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December 20, 2003
Does the NFL really want to stop the disgusting demonstrations that are so distracting to the games, as well as to civilized sensibilities? Despite their lip service and piddly fines, I don't think they do. Still, if I'm wrong, there is an easy way to end this boorish behavior. Negate the plays. Act like a jerk after a touchdown, as Joe Horn did, it's a five-yard penalty from the original line of scrimmage. Dance over a sacked quarterback like someone who's never had a sack before and it doesn't count.
July 8, 1986
Recently some members of the California Legislature have questioned the wisdom and authority of the governor to send members of the National Guard overseas for training. These legislators ignore the fact that today's Total Force requirements place more responsibility on America's Reserve Forces than ever before. For the first time in its 350 years, the Guard is accepted as a full partner in national defense; and with this comes a tremendous responsibility, as well as added strength, funds and equipment.
December 4, 2006 | Jeannine Stein, Times Staff Writer
FORGET all that nagging about sitting up straight. The healthiest position for the back, it turns out, might be a comfortable 135-degree angle. "Everybody says, 'Mind your posture,' but sitting at 90 degrees is not good," nor is slouching forward, says Waseem Bashir, clinical research fellow in musculoskeletal radiology at the University of Alberta in Canada. He and other researchers examined 22 healthy people with no history of back pain or surgery.
October 6, 2012 | By Melinda Fulmer
Are you having trouble starting your engine in the morning? This move, called the tabletop lever and derived from the Five Tibetans, a series of exercises used by monks or lamas for more than 2,500 years, helps to energize and strengthen your entire body in about the same time it takes to pour a cup of coffee. What it does Demonstrated by Jennifer Kries, who uses it in her "Hot Body Cool Mind" DVD series, this move is an important multi-tasker, sculpting the muscles of the shoulders, arms and back, while toning the glutes, hamstrings, calves and core.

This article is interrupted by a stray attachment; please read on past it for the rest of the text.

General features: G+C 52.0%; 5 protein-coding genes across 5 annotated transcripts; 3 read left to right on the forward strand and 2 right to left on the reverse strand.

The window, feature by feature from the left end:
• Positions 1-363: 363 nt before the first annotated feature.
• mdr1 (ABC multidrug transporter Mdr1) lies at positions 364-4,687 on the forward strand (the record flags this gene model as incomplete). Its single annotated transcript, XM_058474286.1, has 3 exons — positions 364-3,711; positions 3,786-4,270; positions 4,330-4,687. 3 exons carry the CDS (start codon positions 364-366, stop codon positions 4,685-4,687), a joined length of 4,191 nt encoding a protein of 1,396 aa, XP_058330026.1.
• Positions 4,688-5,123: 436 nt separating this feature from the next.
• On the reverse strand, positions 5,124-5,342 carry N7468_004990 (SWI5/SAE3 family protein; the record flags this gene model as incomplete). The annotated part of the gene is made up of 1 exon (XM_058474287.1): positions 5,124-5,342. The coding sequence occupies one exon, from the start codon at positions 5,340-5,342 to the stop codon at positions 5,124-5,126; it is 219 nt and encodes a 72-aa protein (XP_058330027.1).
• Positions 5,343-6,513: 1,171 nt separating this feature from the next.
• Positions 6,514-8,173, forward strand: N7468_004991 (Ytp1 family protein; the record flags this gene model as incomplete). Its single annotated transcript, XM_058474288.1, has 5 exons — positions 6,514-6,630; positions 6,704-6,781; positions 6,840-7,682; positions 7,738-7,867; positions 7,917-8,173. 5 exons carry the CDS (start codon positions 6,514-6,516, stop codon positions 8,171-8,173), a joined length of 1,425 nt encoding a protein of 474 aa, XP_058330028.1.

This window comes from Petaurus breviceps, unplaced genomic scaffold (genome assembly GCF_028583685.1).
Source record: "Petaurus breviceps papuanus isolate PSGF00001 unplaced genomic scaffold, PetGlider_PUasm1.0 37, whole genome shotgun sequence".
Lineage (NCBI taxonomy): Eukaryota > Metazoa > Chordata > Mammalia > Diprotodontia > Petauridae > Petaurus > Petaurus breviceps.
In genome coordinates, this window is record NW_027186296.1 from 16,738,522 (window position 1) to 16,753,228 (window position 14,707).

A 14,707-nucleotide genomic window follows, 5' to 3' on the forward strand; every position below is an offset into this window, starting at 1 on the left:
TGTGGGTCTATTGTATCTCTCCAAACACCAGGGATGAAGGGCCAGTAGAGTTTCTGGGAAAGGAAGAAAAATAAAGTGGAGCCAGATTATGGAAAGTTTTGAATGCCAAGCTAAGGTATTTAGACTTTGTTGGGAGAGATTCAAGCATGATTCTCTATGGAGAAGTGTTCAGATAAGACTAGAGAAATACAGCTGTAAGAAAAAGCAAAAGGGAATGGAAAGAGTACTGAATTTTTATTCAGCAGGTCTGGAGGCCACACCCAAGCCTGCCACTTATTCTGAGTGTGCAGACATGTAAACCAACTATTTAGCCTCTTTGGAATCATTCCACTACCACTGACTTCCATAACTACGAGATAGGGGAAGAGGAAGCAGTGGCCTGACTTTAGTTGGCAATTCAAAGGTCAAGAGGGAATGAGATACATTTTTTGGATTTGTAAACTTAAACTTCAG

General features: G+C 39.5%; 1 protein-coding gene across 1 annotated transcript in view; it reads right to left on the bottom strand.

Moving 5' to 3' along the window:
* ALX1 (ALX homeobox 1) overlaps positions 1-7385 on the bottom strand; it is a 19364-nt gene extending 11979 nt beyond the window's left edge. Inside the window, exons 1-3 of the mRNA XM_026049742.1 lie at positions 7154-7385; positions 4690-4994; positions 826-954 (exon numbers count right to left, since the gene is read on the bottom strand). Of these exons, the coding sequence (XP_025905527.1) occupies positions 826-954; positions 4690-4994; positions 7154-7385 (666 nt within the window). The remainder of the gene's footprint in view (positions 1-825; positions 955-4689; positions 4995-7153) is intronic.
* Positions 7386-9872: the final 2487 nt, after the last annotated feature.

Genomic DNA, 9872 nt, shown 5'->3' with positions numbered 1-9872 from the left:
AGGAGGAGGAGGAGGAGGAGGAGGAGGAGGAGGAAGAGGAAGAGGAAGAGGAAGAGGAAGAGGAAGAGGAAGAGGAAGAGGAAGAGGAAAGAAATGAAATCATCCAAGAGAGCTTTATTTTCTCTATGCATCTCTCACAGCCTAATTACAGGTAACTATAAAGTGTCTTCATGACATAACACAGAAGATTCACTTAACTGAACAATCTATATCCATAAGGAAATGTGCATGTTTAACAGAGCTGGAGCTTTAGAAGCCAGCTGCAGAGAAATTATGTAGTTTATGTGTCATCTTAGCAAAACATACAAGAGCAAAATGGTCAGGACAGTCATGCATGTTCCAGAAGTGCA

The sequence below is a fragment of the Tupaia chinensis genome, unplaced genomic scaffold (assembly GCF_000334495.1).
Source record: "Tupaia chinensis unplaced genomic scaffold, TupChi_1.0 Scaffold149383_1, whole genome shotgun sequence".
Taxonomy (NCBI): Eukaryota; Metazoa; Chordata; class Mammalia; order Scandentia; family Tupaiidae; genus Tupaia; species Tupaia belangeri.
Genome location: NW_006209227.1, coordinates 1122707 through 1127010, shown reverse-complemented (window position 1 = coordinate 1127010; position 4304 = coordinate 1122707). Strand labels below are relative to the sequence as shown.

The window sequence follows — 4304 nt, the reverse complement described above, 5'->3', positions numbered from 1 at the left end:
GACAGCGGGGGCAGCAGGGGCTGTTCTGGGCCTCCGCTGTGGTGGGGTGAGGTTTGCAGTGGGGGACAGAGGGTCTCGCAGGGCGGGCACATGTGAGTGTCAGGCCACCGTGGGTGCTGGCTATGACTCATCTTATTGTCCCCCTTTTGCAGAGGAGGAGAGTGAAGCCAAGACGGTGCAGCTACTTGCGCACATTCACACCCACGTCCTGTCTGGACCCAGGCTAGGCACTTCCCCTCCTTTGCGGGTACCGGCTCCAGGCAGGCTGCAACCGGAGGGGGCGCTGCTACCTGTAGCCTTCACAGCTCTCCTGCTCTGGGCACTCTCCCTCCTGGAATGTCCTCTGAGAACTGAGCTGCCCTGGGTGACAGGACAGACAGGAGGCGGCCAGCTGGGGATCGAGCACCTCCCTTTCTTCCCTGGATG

I can't remember exactly when I began to notice "The Lean," but I remember the circumstances. A few years back, I was riding my bicycle along a two-lane road near my home in Northern Virginia when a car whizzed by me, doing maybe 15 or 20 m.p.h. over the speed limit. Not that this was an unusual situation. I've been pedaling regularly for seven years, and I've encountered speeders more or less constantly. But this guy was a little different. He was so blatant about it--arrogant, even.
May 18, 1997
I found the article on Mayor Tom Daly ("Mayor Daly's Partisan Tie to Political Boss," May 7) quite amusing and somewhat hypocritical. To suggest that Daly's Democratic party affiliation and his direct ties to new Congresswoman Loretta Sanchez will affect his decision-making capacity as mayor is just plain nonsense. What I see is just the same good-old-boy politics using Bob Dornan's challenge and continued media circus as a way to gain some media visibility and posture for future office seekers.
May 18, 1992 | STEVE STAJICH, Stajich is a stand-up comic who won the Seattle Comedy Competition in 1988 and recently performed on Fox's "Comic Strip Live." He also writes comedy for various television shows. and
Patrick Cole's article concerning the use of the Los Angeles riots as material for stand-up comedy ("Comics Cope With the L.A. Riots," Calendar, May 11) gave significant consideration to the propriety of comics harvesting new jokes from the riot. There is rarely anything written that causes the public to believe that stand-up comics spend much time thinking about the wildly varied and pointed messages they deliver. That's because, often, they don't.
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